Water changes behavior dramatically when it enters our bodies.

After studying the mysterious reactions in our cells, scientists learned that the water contained in them tries in every possible way to escape from captivity, while at the same time playing a key role in their function.

We all know how important water is for the existence and maintenance of life. We drink it, we bathe in it and it makes up a huge part of our planet. Even our cells do not ignore the need for this fluid. But a recent study examining the functions of our cells discovered pretty serious differences between the water they consume and the water we’re used to, writes Newswise.

Focus.Technology has its own Telegram channel. Subscribe to us so you don’t miss the latest and most exciting news from the world of science!

Inside cells there are small spaces in which specific reactions take place. These spaces, known as condensates, have long been the subject of scientists’ interest. And although scientists knew about condensates, the exact reasons for their formation and the conditions necessary for their formation were not fully understood.

A group of specialists from the Center for Theoretical Chemistry at the Ruhr University Bochum in Germany worked in this direction. Professor Lars Schaefer and Dr. Saumyak Mukherjee used computer models to understand what actually happens in these cell condensates. Thanks to the work carried out, scientists have discovered that water plays a much larger role here than previously thought. In addition, the water present there behaves significantly differently than the liquid we are used to.

The condensates in our cells are filled with larger molecules such as proteins and nucleic acids. Imagine a room full of different toys, each toy serving its own purpose. Only certain toys, or in this case molecules, can form these special spaces that are necessary for certain chemical reactions in our cells. If something goes wrong with these reactions, serious illness can result.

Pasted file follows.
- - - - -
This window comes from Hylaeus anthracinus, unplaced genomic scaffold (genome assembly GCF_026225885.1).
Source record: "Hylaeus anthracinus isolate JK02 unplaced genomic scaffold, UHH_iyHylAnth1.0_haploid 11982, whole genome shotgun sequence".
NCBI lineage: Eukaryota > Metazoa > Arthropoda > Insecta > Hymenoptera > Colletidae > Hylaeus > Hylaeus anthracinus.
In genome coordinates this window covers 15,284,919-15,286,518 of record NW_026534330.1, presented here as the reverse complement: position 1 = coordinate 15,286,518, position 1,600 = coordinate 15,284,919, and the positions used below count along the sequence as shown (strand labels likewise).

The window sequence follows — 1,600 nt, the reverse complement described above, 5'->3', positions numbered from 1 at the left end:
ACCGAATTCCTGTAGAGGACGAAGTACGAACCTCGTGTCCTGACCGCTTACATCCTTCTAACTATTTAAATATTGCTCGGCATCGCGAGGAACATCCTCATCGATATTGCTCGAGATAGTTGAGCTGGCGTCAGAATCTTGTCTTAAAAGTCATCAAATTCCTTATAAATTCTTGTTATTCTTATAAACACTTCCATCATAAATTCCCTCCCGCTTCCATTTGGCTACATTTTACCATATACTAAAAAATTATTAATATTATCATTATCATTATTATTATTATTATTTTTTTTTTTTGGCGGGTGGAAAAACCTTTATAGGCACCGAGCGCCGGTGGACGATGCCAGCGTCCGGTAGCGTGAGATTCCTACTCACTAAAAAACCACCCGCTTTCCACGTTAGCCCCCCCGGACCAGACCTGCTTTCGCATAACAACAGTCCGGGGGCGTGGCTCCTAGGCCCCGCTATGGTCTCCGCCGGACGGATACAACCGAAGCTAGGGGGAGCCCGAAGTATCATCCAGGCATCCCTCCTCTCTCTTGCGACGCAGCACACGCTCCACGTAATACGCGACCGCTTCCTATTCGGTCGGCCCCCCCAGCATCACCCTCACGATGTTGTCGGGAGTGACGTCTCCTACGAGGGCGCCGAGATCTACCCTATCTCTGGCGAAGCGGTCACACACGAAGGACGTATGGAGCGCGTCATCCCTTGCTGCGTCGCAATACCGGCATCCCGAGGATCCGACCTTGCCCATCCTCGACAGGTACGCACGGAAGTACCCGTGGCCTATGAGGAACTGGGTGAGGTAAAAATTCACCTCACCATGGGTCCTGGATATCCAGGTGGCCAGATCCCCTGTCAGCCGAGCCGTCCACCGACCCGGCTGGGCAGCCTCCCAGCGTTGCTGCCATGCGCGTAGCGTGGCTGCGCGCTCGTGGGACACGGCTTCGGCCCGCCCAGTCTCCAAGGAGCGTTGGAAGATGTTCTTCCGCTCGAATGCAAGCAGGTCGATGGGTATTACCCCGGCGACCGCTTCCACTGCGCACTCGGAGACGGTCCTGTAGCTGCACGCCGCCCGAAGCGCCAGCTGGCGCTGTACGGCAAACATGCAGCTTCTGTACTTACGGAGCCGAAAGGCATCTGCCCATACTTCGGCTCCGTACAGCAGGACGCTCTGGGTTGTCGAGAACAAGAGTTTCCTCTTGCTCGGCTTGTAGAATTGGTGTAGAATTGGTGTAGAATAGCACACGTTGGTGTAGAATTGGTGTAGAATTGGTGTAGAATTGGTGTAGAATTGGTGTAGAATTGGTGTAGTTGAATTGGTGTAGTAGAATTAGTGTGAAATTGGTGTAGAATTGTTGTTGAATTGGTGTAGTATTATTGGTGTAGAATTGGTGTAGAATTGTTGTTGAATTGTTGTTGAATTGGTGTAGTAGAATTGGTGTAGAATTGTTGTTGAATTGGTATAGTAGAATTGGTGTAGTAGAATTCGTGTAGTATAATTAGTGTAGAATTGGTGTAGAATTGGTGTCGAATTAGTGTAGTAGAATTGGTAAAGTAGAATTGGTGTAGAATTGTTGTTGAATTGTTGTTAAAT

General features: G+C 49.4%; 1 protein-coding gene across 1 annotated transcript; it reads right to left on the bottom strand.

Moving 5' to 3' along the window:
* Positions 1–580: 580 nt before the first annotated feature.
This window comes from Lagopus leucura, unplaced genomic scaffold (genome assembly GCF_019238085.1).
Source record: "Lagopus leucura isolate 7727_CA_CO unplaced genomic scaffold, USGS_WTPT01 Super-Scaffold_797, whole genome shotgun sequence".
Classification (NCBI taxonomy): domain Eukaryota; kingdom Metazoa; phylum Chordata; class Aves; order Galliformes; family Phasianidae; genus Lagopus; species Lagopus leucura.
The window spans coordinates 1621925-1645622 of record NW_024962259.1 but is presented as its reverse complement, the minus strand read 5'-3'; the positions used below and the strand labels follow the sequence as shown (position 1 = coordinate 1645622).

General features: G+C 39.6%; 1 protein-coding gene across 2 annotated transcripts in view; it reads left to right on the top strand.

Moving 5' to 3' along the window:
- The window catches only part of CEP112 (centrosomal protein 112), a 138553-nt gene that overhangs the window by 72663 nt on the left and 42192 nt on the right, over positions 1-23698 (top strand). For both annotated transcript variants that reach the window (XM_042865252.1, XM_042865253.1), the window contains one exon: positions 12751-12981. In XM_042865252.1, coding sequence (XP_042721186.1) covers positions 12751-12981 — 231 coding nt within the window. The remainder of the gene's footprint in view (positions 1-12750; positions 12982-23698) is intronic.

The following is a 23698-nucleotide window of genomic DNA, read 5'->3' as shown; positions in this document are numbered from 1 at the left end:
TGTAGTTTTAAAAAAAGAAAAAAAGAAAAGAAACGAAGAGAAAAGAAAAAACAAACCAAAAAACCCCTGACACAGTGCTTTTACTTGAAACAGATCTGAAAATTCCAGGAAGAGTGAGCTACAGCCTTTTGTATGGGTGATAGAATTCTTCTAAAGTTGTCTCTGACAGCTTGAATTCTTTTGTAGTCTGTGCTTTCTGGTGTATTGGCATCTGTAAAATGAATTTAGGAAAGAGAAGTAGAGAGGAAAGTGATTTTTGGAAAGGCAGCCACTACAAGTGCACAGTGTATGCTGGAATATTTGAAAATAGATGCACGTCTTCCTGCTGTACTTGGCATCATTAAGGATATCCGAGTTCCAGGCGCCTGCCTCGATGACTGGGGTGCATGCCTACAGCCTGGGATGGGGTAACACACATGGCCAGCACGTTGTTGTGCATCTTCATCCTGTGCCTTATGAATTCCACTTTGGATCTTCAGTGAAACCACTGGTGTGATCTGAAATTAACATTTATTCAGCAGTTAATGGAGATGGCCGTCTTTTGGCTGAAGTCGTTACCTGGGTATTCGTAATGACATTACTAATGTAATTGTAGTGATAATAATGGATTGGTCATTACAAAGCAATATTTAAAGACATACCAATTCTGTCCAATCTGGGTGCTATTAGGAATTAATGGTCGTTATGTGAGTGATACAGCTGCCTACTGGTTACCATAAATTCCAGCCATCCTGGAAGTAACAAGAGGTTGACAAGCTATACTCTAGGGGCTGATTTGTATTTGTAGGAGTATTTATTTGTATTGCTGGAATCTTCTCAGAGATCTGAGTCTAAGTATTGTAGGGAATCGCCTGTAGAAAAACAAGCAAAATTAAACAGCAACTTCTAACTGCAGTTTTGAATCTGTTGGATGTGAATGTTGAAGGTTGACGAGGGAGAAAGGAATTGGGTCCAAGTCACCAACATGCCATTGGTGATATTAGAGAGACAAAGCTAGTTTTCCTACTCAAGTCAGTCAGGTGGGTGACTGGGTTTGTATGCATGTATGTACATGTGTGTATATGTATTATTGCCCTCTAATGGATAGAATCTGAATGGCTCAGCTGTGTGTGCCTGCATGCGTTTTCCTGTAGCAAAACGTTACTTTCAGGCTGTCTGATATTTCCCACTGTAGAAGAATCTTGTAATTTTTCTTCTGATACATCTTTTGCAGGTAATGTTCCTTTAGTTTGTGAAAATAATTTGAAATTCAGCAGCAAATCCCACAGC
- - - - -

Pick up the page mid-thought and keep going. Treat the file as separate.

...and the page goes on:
But back to the water. Mukherjee and Schaefer found that water, which may seem insignificant compared to these large molecules, plays a key role in the formation of condensates. We are talking about numerous tiny water molecules that are often lost against the background of much larger molecules.

Water behaves differently in condensate than outside. The water molecules trapped in the condensate don’t like to stay in a small space, while those outside enjoy far greater freedom. But despite the fact that water molecules are trapped and prefer freedom, their presence is necessary for the formation of condensation.

The study provides new insights into how the small and simple molecule water influences our complex world of cellular processes. Although large molecules like proteins have always been in the spotlight, it is important not to lose sight of the smaller elements that also play a huge role in the proper functioning of our bodies.

This discovery only underscores the infinite ingenuity of nature and evolution and reminds us that every component, no matter how small or insignificant it may seem, plays a role. Who would have thought that water, our daily drink, shows such interesting and freedom-loving behavior in our cells and also forms the basis for their functioning? As research in this area advances, understanding this role could pave the way to a better understanding of cell function and possible treatments for a variety of serious diseases.

Previously focus wrote about the real effectiveness of water in burning calories and losing weight. Some claim that drinking lots of fluids can help you lose weight, but researchers have discovered whether this is actually true.

Also focus wrote about the actual expiration dates of bottled water. Wondering if you can drink water from a bottle you picked out from your old stash? Here’s what you need to know before opening it.

This material is for informational purposes only and does not contain advice that could affect your health. If you have any problems, contact a specialist.


DevanCole is a Dailynationtoday U.S. News Reporter based in London. His focus is on U.S. politics and the environment. He has covered climate change extensively, as well as healthcare and crime. DevanCole joined Dailynationtoday in 2021 from the Daily Express and previously worked for Chemist and Druggist and the Jewish Chronicle. He is a graduate of Cambridge University. Languages: English. You can get in touch with me by emailing: devancole@dailynationtoday.com.

Related Articles

Back to top button